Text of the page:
“We also instill in them that what they do affects the entire group. If one of them detonates a grenade, their social network will be scrutinised; every day, all day. That means that they cannot sell drugs and therefore cannot make money.”
The aftermath of a shooting in Malmö. Photo: Johan Nilsson/TT
It is a central but controversial part of the strategy: to pressure individual gang members, the police are pushing the boundaries of the law. The members of potentially violent gangs are endlessly followed, stopped and questioned. The 30-year-old gang leader of one of the groups had his car searched so many times that he filed a complaint for police harassment.
One of the last speakers at the call-in is a Somali woman who lost her son to a heart defect. He is buried in the same cemetery as many of the gang violence victims. She tells the audience how she sometimes meets these victims’ parents at the graveyard: they come in the evening, out of shame, and then stand there crying in the dark. At this time of the meeting everyone in the room is also crying, Sjögren says, both “clients” and the audience.
After the last speakers (a prison imam and priest) have told their stories, there is fika with pizza, coffee and cookies for everyone in the football club museum. The boys have to go through the crowd to get outside. “We hope they will stop to eat and chat. Some immediately walk to the door, others we nearly have to carry away afterwards.”
Not every gang member has attended one of the call-ins. Only the men with a suspended sentence are summoned. But they then take the message back to their network, Sjögren says.
“Then there is the ‘custom notification’, meaning that I and social worker Rebeca Persson go looking for other members wherever they are in the city. We trace them at their home address, on the street, in the hospital or in prison.” These men receive a similar message as delivered at the call-in, but then one on one.
These boys and men know Sjögren, and they listen. “Eighty percent of those guys tell us: ‘We are tired of all the shootings.’ They are tired of being scared. Many of them contact Rebeca afterwards.”
115 gang members have received this custom notification. “Over the past year, we regularly heard: ‘We have already read your letter through a friend.” Increasingly, calls are coming into the police station from guys asking if they can speak to someone from Sluta Skjut because they want to quit crime. Sjögren tells me he also receives calls from prison: “Can you help me start over once I am released?”
The phone number the boys receive during the call-ins and the home visits is that of the aforementioned Rebeca Persson. She is the GVI coordinator on the side of Konsultationsteamet, a social organisation helping people in Malmö leave the criminal world.
Rebeca Persson. Photo: Private
The boys in the GVI programme are given priority. “We know who belong to the most violent groups. If one of them contacts us, we have to be there for them. The threshold for seeking help should be as low as possible. We can never give guarantees, but such a boy should at least feel that he is being heard and that we are doing everything in our power to help him.”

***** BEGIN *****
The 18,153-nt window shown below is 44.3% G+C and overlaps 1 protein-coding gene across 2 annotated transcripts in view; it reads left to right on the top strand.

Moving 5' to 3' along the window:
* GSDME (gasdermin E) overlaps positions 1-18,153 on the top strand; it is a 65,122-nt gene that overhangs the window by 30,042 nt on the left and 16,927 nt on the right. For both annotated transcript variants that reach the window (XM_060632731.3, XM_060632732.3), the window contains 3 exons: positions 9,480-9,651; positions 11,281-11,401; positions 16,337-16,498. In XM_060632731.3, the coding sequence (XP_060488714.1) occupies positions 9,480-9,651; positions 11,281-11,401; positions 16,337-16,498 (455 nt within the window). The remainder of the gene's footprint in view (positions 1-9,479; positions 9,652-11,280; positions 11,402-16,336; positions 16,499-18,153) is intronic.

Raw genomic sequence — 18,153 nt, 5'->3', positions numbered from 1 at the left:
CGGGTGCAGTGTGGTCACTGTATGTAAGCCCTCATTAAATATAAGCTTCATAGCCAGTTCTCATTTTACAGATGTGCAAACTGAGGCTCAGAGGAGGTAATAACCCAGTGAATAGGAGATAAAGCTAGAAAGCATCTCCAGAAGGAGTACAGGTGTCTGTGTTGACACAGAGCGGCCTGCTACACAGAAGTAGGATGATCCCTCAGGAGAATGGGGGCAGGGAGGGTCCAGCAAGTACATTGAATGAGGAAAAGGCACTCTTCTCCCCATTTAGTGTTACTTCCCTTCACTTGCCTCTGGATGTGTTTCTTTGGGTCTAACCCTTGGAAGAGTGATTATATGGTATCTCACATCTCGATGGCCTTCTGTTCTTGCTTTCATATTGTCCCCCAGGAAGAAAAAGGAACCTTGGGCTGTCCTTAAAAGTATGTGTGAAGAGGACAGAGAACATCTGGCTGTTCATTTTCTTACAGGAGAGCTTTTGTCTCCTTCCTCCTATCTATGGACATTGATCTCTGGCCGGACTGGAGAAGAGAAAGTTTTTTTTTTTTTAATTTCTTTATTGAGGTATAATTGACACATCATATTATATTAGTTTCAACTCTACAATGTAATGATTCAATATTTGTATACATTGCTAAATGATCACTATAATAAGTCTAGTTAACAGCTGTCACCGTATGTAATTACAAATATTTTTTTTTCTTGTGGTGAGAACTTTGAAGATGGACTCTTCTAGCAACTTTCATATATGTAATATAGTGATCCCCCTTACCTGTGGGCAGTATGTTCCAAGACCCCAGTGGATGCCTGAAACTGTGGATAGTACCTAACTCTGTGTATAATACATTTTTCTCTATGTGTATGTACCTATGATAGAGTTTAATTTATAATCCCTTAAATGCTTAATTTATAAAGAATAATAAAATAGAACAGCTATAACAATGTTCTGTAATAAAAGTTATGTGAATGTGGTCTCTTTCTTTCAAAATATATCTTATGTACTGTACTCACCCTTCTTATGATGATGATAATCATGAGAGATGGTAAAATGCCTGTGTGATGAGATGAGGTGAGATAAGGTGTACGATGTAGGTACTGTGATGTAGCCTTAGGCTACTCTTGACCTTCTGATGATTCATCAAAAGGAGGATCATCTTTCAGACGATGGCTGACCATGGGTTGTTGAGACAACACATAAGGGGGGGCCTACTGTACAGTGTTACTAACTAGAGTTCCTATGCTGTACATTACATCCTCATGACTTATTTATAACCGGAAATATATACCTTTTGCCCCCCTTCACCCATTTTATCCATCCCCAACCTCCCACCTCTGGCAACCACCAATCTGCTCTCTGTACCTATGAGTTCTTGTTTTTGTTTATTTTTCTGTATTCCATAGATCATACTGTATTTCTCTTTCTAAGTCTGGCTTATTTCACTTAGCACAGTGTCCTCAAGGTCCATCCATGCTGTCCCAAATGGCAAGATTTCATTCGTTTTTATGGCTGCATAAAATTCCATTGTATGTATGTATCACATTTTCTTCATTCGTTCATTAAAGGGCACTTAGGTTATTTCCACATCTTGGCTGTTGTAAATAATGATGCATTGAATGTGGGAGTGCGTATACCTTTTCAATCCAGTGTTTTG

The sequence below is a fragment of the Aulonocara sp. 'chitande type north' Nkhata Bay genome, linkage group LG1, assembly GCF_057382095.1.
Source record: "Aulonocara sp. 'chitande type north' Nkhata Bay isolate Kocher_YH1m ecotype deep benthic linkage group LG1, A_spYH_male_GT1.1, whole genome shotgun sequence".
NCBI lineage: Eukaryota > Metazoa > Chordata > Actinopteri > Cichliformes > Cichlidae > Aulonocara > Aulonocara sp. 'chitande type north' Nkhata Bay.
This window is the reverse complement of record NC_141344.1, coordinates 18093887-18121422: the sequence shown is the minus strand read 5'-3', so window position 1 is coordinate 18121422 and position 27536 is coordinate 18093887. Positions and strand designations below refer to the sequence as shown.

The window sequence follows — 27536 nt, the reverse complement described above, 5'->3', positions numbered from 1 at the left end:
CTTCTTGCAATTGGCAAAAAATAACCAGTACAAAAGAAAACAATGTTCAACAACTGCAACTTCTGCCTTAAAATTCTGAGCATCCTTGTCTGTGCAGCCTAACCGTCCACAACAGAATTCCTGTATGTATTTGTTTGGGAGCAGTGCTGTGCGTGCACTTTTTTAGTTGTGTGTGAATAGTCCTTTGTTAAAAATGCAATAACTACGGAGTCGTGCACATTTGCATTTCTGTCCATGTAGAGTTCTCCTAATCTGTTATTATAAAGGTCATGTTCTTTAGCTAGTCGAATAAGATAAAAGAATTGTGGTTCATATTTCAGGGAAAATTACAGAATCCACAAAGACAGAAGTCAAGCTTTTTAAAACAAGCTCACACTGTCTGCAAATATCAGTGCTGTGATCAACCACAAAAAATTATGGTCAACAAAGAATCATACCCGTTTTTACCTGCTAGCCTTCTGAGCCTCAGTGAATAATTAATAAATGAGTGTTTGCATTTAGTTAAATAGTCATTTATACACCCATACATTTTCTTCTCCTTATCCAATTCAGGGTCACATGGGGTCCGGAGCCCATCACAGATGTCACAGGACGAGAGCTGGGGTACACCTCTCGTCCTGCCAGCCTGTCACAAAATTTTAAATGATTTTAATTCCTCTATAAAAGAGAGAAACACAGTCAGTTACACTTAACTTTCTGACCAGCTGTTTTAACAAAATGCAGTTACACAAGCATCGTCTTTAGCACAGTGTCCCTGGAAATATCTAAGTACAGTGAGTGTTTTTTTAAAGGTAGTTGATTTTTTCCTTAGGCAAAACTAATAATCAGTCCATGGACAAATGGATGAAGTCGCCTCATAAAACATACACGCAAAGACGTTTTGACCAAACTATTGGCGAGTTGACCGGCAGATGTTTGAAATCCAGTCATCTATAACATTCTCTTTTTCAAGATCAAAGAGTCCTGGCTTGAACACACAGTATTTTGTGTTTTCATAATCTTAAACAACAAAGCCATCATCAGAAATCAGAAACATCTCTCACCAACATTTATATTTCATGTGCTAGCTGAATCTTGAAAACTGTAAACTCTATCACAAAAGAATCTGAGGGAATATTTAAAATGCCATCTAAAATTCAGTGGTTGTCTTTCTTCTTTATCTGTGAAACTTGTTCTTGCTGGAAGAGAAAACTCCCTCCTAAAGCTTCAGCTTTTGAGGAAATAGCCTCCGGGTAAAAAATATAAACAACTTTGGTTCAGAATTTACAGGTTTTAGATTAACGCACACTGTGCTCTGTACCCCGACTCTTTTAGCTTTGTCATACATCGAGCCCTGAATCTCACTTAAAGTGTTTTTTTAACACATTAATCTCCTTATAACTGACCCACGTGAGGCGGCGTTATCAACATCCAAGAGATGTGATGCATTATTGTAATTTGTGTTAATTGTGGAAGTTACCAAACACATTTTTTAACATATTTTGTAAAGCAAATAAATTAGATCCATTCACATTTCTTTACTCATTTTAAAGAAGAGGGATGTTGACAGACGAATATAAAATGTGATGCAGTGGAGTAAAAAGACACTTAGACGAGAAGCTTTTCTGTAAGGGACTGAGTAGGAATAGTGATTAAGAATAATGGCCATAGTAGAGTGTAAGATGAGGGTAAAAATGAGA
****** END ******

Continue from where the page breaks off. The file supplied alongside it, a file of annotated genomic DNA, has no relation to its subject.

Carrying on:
She’s not trying to convince anyone, Persson says. Change must come from within. But she also knows from experience that, sooner or later, those young men will no longer see the benefits of their gang life. “The money, the feeling of belonging: in the long run that no longer outweighs the fear.”
Persson slowly tries to bond with these adolescent men. “A person does not change overnight. When they say, ‘I don’t want to talk’, I respect that. But they get my name and number, and they often call back at a later point in time.”
Sometimes it is enough to help them find an occupation (training, job or internship), to speak to them regularly, to assign them a therapist or social worker, to assist them in creating a new, non-criminal social network.
But if the threat from the gang is high, the ex-members can also choose to start all over again elsewhere. Then the social services help them find a home in another city, a daytime activity, a local social worker.
“Moving to another city is difficult for everyone, but especially if you have lived outside the system for a long time. Before they leave, we meet them about four times and try to determine what support they need. We also talk about identity: who are you in Malmö, and who will you be in that new city? Who are you when your identity no longer relies on having money and power? These men have to develop a whole new persona.”
Photo: Johan Nilsson/TT
The desire to be part of society is strong among the majority of these boys, Persson says. “Many of them experience from an early age that they have no access to a normal, Swedish life. But they also say: we simply want an apartment, a job and a family. Just like everybody else. But with the drug money they earn, they cannot even get a telephone plan under their own name.”
Of the 250-300 young men included in the GVI programme, about 40 boys have been imprisoned. In 2019, Persson and her colleagues helped five ex-gang members move and, in one way or another, helped a total of 39 men turn their backs on the criminal milieu. In 2020 Konsultationsteamet moved 14 ex-members and supported 49 of them. “As we get more publicity, we receive more requests.”
Persson adds that leaving criminality is not the ultimate objective of Sluta Skjut. “Of course it’s great if these guys want to leave this environment,” she says. “But you cannot expect such a turnaround in everyone. If an entirely new lifestyle is not within reach, then we hope that they’ll at least put down their weapons.”